Macau Casinos’ January Revenues Are in Line with the Slow Rebound Expectations

Image by Austin Distel
Article by : Helen Feb 11, 2021

January financial performance stats are in for Macau’s gambling industry, and there is one thing for sure: it continues its slow rebound to the pre-pandemic levels. In the first month of 2021, the Macanese casinos brought in MOP8.024 billion (roughly $1 billion), which is 2.6% more than they generated in December 2020 (MOP7.82 billion, or approximately $979 million) – and it was the highest-grossing month for the industry since January 2020. Still, the year-on-year change in revenues is painful to look at: this year’s January revenues were down 63.7% compared to the first month of 2020.

As the casino industry remains at 32% of the pre-pandemic levels, we are yet to see when the Morgan Stanley analysts’ predictions of recovery to 65% of the 2019 revenues will begin to come true. The Macanese authorities are not that optimistic – they expect the industry to bounce back only to 44.5% of the 2019 gross gaming revenue in 2021.

As for Bernstein analysts’ outlook, Vitaly Umansky and Tianjiao Yu commented on the casino industry performance in January, saying, “On a relative basis, the premium mass was the best-performing segment during the month, while junket VIP was most hamstrung and base mass continued to be hampered by low levels of visitors and HK travel closure.”

China has been instituting larger-scale lockdowns and urging a reduction in travel. The travel impediments will lead certainly to reduced visitation (vs. earlier forecasts) into Macau for the next few weeks at least, with Chinese New Year visitation being impacted.

Bernstein analysts’ outlook

Even though some hoped that the Chinese (Lunar) New Year (celebrated from February 12 to February 26 this year) will boost the Macanese economy with an influx of mainland Chinese tourists, that is not likely to happen. Both the Macanese and mainland Chinese governments are wary of any events that could draw crowds and facilitate the coronavirus spread, especially considering an uptick in new infection cases in mainland China.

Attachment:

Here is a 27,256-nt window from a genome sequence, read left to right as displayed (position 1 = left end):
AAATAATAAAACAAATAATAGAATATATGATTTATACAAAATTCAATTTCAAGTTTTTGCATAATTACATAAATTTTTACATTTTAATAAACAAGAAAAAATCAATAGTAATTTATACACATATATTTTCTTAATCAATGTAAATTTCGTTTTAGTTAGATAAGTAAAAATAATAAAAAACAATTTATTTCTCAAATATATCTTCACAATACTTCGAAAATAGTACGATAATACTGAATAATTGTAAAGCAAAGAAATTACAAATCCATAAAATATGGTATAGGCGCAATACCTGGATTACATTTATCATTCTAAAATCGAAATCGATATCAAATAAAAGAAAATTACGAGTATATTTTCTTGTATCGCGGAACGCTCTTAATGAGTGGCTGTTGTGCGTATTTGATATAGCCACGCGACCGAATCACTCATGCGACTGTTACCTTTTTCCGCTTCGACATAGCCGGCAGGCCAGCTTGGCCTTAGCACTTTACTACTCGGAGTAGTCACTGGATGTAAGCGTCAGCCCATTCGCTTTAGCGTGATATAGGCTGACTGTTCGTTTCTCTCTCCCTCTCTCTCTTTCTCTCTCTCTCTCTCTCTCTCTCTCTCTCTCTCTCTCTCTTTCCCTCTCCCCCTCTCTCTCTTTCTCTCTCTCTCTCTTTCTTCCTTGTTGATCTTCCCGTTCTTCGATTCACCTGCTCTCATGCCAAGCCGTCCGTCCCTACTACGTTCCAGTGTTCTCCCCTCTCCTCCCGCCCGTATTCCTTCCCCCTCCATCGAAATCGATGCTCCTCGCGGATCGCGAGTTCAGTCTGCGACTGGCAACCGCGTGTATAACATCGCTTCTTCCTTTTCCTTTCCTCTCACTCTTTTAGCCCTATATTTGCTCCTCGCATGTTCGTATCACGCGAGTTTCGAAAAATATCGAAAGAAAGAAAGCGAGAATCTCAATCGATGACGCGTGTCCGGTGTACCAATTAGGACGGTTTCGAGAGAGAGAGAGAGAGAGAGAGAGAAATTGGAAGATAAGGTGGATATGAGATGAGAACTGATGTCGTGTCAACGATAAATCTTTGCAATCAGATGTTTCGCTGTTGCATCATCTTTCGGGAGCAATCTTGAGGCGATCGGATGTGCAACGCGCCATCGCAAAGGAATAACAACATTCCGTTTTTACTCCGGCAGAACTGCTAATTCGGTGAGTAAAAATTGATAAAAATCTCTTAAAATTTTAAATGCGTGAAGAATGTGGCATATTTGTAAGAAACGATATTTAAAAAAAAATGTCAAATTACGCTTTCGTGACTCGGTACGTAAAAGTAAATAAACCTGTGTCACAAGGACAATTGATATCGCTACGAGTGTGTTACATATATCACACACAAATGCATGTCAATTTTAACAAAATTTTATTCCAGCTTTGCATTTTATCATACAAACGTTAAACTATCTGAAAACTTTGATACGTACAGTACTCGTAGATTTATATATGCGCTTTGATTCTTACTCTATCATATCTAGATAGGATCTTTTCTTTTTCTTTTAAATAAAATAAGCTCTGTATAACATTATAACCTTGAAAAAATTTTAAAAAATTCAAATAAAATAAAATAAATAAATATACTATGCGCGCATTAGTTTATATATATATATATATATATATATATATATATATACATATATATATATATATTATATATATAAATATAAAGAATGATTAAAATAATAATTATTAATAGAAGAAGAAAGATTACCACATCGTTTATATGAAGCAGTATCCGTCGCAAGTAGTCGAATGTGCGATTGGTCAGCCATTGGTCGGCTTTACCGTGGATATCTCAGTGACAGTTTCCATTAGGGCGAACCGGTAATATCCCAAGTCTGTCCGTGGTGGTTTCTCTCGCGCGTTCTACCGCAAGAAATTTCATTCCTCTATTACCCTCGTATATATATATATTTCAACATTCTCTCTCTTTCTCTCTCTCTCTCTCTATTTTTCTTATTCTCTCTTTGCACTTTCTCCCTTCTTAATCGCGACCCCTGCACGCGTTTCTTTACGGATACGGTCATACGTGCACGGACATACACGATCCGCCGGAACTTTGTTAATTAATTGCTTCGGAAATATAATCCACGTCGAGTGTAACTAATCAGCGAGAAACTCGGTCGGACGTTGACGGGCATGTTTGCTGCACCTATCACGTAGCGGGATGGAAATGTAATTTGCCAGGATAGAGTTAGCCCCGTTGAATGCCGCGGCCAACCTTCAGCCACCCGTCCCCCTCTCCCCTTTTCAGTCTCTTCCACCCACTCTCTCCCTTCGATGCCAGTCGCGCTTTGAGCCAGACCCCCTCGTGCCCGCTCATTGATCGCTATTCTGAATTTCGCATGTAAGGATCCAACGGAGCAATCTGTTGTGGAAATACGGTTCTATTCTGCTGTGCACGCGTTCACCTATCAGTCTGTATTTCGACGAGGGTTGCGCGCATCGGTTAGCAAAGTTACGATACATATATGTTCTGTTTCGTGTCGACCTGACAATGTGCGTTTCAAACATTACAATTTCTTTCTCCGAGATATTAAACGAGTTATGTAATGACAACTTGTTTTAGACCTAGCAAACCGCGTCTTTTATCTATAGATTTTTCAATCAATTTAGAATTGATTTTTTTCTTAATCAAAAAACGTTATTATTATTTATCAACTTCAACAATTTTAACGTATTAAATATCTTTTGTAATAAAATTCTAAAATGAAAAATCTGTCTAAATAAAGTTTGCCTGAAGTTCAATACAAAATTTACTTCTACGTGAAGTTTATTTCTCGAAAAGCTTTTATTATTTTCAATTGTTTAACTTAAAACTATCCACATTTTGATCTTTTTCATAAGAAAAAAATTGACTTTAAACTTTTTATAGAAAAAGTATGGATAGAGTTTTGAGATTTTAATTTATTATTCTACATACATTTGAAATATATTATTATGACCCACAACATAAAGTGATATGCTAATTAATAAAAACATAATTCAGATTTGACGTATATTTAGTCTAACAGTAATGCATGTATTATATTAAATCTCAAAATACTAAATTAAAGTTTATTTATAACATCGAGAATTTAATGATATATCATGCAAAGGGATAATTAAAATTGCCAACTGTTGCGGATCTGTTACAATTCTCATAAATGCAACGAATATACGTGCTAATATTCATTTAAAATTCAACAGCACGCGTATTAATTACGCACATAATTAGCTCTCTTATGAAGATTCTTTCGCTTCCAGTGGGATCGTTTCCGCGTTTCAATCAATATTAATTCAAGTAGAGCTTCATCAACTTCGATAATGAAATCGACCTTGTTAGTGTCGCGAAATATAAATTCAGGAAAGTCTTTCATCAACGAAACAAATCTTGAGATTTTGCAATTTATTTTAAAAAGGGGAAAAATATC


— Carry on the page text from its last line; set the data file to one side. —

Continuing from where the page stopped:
China reported over 2,000 new coronavirus cases in January – this is the highest monthly total since March 2020. Macau, on the other hand, Macau is on a 309-day streak of no new COVID-19 cases (as of February 1), and the Macanese government wants to keep it this way. (Throughout the whole pandemic, Macau saw only 47 positive COVID-19 cases, and none of them were fatal.)

To minimize the movement of people, Macau encouraged non-resident workers to stay put and avoid traveling back to their families for the Lunar New Year celebrations. The authorities also canceled the traditional annual celebration parade and firework display, as well as the market. (And keep in mind that Macau still doesn’t let in any foreign tourists.)

Apart from COVID-19’s blow to the tourism industry (which is hardly news anymore), there is another, more pressing issue: China has doubled down in its war against ‘overseas gambling’ with the amendments to the country’s Criminal Law and the expansion of the destination blacklist. The amendments to the Chinese law will enter into force on March 1, 2021. They will essentially outlaw any junket operations that facilitate mainland Chinese nationals to go on trips to jurisdictions where gambling is legal to indulge in playing at casinos.

Sands China President, Wilfred Wong, is wary of the ambiguity of the definition for ‘cross-border gambling’ in the amended legislation. “They specifically say outside of the country, which, as you all appreciate, Hong Kong, Macau, and Taiwan is generally considered within the country. But then they leave ambiguity there by putting the word offshore inside the bracket after outside the country,” Wong noted during a conference call.

As for the overseas gambling destinations blacklist, even though the Chinese government announced the second batch of such destinations is in development, we are still in the dark about which places are currently on the list.

Helen

Chief Editor

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